You might see the unpunctuated phrase love at work as a simple statement. Or as a question. Or you might perhaps see it as an exclamation or even a headline in a salacious newspaper or magazine. I cannot predict how you will interpret it, but I hope that, whatever your reaction, it intrigued you enough to keep reading.
In actual fact it is an answer! The answer not so much to a question as to a challenge. It arose from a catch-up conversation with Traci Fenton at Worldblu. After I had explained my ‘Every Individual Matters Model to her, she responded, “I get it but others might not. You need to find a way to explain it more simply: in only a few words that will give them something they can understand, remember and share with others.” I was stunned but it certainly gave me plenty to think about.
Afterwards, as I struggled, I thought about Traci’s own proposition “Freedom at Work,” and our mutual friend, Alex Kjerulf’s, “Happiness at Work” and came up with “Love at Work.” After some initial concerns that it might be ‘too abstract’ or ‘too much’ or ‘too unbusiness-like’ and a complete failure to come up with anything else, I remembered Kahlil Gibran’s inspired and inspiring statement “Work is love made visible” and I became far more comfortable with it. Even better, it fits perfectly with my vision.
As I realised this, I also recognised that the time had come for me to publish my vision and stop seeing it as a personal purpose statement for my own eyes only, to help me shape my own path. So here goes.
I have a vision!
I see a day when all people of all nations will rise up and live their life to their fullest potential.
I see a time when people will no longer allow work to be a four-letter word, something to balance with life, but instead will value it as a vital, integral part of their life.
I see a world where work is not a bind but an opportunity for every person to celebrate the uniqueness of their being and the means to express who they are.
I see each and every person recognising their work as their contribution to humankind; making it a focal point of their lives, striving to maximise what they give and, in the process, optimising who they are.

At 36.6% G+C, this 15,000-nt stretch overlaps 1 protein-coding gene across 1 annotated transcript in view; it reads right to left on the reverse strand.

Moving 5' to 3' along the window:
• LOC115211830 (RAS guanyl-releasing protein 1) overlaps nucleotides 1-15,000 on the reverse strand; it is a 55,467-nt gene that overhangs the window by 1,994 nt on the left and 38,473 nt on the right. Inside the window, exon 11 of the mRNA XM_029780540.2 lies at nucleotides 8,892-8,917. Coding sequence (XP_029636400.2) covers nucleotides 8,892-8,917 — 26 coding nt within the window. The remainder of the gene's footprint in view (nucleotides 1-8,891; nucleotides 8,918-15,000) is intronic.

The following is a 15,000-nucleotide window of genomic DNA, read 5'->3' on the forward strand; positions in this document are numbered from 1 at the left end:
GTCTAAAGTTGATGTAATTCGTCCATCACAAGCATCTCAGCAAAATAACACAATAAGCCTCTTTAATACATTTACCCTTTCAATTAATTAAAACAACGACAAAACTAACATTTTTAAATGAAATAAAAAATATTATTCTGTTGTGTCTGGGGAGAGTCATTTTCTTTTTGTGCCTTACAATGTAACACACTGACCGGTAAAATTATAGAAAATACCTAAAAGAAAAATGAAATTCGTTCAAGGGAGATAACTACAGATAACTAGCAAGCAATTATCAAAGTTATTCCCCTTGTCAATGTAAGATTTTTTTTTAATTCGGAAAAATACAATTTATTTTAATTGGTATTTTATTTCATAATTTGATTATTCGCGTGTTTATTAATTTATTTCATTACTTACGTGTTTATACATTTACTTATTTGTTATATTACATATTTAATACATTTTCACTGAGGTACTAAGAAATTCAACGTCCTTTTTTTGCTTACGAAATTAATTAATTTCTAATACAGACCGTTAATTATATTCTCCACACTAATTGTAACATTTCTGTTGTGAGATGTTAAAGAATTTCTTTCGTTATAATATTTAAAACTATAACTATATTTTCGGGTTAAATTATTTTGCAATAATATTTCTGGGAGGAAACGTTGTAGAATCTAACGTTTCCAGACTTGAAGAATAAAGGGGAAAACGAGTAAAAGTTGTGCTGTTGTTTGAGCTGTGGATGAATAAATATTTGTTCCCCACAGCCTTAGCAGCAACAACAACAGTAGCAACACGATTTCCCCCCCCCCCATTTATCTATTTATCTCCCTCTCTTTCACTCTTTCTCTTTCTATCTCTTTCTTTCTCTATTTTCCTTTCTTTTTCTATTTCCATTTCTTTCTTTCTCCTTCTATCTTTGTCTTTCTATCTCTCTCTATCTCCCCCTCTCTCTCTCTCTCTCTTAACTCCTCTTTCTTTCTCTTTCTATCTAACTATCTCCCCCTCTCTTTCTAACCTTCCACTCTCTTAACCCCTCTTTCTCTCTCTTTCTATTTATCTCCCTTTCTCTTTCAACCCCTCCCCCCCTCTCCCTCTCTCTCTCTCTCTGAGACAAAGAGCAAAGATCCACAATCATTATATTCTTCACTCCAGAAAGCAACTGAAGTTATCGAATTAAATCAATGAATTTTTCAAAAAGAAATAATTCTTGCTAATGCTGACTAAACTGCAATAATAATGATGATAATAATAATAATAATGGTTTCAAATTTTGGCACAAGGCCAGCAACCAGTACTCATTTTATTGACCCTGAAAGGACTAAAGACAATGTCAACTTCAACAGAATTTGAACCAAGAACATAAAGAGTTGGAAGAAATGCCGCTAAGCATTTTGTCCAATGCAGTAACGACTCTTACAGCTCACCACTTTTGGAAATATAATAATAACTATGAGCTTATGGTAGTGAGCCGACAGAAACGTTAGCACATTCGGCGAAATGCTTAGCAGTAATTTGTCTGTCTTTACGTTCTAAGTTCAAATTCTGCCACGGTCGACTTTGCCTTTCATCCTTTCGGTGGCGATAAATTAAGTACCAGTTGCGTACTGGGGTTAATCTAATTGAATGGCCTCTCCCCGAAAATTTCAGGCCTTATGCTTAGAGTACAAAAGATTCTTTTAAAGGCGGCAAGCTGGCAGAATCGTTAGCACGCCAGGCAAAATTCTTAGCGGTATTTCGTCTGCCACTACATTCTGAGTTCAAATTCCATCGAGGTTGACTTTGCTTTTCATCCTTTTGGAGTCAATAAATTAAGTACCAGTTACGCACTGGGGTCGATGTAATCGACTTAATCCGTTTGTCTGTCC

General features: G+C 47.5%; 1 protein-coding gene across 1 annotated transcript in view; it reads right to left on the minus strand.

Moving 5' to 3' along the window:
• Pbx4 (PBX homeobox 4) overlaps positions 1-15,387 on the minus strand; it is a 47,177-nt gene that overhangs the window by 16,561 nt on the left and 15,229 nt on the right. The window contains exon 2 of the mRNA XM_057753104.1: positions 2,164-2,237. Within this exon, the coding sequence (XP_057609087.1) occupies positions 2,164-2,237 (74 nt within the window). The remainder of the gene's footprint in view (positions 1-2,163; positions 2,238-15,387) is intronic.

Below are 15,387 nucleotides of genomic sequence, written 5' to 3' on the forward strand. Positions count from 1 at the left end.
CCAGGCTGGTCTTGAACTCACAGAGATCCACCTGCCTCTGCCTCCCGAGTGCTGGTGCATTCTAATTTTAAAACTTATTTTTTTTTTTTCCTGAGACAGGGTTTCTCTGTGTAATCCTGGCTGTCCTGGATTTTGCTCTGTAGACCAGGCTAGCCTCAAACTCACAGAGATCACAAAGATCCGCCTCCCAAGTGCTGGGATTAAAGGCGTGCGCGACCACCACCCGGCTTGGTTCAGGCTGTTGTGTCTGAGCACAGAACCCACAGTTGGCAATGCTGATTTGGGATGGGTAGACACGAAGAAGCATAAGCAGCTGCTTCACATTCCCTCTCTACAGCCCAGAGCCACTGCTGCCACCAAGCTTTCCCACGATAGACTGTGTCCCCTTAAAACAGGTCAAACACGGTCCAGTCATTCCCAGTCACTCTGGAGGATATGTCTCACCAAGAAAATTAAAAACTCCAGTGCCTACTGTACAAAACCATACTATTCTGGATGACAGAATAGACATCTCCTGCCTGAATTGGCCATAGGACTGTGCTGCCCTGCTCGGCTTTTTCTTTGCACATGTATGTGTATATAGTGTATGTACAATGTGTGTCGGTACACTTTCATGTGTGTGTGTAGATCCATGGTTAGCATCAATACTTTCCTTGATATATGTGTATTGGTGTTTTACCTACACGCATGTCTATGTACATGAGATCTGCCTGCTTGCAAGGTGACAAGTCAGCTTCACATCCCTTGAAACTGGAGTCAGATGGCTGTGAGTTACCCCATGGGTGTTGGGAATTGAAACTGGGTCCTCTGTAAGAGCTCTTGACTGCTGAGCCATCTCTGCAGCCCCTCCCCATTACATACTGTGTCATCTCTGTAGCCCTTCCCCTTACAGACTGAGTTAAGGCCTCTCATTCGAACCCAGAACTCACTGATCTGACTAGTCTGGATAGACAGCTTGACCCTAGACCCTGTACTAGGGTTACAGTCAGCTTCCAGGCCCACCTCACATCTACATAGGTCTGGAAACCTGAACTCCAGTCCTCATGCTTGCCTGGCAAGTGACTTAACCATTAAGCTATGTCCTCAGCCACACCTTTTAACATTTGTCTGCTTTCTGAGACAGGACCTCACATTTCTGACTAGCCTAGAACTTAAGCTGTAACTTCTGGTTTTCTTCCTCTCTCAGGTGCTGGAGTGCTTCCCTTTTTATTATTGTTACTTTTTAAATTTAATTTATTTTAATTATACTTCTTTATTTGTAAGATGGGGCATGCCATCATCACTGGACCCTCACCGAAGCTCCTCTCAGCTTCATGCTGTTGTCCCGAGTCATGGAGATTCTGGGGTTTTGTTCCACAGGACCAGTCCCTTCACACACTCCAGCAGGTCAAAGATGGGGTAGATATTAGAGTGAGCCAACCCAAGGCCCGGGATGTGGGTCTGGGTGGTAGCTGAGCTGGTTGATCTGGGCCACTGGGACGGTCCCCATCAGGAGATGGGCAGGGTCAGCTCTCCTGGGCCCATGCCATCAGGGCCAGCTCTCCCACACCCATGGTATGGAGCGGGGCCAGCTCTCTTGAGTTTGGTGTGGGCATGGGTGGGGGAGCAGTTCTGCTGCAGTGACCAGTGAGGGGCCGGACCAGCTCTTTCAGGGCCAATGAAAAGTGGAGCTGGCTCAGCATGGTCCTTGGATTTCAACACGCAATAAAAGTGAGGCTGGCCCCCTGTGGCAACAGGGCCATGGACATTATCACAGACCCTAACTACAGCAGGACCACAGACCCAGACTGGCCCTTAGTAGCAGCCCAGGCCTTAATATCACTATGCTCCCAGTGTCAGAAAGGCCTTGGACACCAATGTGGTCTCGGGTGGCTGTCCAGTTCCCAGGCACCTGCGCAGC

I see that, as they recognise work as part of life and not an adjunct to it, people will regard their work as their business and do everything in their power to make it a successful business that blesses all it serves, as well as themselves.
I see people treating work as part and parcel of what they have to do, not out of compulsion, but deep desire to be the best they can possibly be; in order that, when their time is up, they can look back with pride.
And I envisage workplaces that recognise people for who they are; that sustain, nurture, encourage and enable them to be their best.
I see workplaces that cease to manage people as a resource and instead improve efficiency by encouraging, enabling and endorsing self-management. I see workplaces that acknowledge people for the assets they are; that give people back their independence and pride; and that bask in the better results this brings.
I see workplaces where command is dead and control is a collective responsibility rather than an imposition: where organisations pursue purpose rather than profits at any price.
I see workplaces operating as teams, where people do not compete, but support one another for the common good; of individual, of organisation and of the wider world.
I see this new outlook bringing a new enthusiasm and creating a zeal that makes all a joy. I see reduced conflict and greater co-operation that makes the world a better place and that enhances its chances of survival.
I see you helping to make it happen!
(© Bay Jordan with acknowledgement to Martin Luther King)
Contact me today for a free 30 minute conversation about how my ‘Every Individual Matters’ Model can help you create an organisational culture that embraces change and transforms – and sustains – organisational performance.
Bay is the founder and director of Zealise, and the creator of the ‘Every Individual Matters’ organisational culture model that helps transform organisational performance and bottom-line results. Bay is also the author of several books, including “Lean Organisations Need FAT People” and “The 7 Deadly Toxins of Employee Engagement” and, more recently, The Democracy Delusion: How to Restore True Democracy and Stop Being Duped.